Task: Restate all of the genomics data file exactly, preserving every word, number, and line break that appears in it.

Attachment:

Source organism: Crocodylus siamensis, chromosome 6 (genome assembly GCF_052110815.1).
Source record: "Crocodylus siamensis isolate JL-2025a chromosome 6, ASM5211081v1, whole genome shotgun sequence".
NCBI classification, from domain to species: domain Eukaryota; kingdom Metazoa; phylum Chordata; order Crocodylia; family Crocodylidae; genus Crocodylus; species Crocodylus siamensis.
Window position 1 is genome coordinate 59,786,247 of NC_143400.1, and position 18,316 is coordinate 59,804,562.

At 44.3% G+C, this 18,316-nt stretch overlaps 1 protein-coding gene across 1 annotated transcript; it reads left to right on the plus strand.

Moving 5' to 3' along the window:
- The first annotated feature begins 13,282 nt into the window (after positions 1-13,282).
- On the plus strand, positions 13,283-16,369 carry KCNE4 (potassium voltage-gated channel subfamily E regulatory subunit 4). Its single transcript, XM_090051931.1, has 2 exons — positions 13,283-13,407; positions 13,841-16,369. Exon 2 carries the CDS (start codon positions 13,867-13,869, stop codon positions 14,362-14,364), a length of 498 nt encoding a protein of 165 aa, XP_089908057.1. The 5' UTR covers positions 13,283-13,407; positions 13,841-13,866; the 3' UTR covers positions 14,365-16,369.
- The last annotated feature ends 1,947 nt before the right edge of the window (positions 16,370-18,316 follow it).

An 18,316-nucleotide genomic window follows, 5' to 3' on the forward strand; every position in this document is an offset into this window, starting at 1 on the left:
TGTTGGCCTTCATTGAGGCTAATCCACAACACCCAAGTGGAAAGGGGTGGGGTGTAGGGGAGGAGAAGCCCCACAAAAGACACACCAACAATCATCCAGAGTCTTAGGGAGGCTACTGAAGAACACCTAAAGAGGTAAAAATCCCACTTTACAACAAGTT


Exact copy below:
Source organism: Crocodylus siamensis, chromosome 6 (genome assembly GCF_052110815.1).
Source record: "Crocodylus siamensis isolate JL-2025a chromosome 6, ASM5211081v1, whole genome shotgun sequence".
NCBI classification, from domain to species: domain Eukaryota; kingdom Metazoa; phylum Chordata; order Crocodylia; family Crocodylidae; genus Crocodylus; species Crocodylus siamensis.
Window position 1 is genome coordinate 59,786,247 of NC_143400.1, and position 18,316 is coordinate 59,804,562.

At 44.3% G+C, this 18,316-nt stretch overlaps 1 protein-coding gene across 1 annotated transcript; it reads left to right on the plus strand.

Moving 5' to 3' along the window:
- The first annotated feature begins 13,282 nt into the window (after positions 1-13,282).
- On the plus strand, positions 13,283-16,369 carry KCNE4 (potassium voltage-gated channel subfamily E regulatory subunit 4). Its single transcript, XM_090051931.1, has 2 exons — positions 13,283-13,407; positions 13,841-16,369. Exon 2 carries the CDS (start codon positions 13,867-13,869, stop codon positions 14,362-14,364), a length of 498 nt encoding a protein of 165 aa, XP_089908057.1. The 5' UTR covers positions 13,283-13,407; positions 13,841-13,866; the 3' UTR covers positions 14,365-16,369.
- The last annotated feature ends 1,947 nt before the right edge of the window (positions 16,370-18,316 follow it).

An 18,316-nucleotide genomic window follows, 5' to 3' on the forward strand; every position in this document is an offset into this window, starting at 1 on the left:
TGTTGGCCTTCATTGAGGCTAATCCACAACACCCAAGTGGAAAGGGGTGGGGTGTAGGGGAGGAGAAGCCCCACAAAAGACACACCAACAATCATCCAGAGTCTTAGGGAGGCTACTGAAGAACACCTAAAGAGGTAAAAATCCCACTTTACAACAAGTT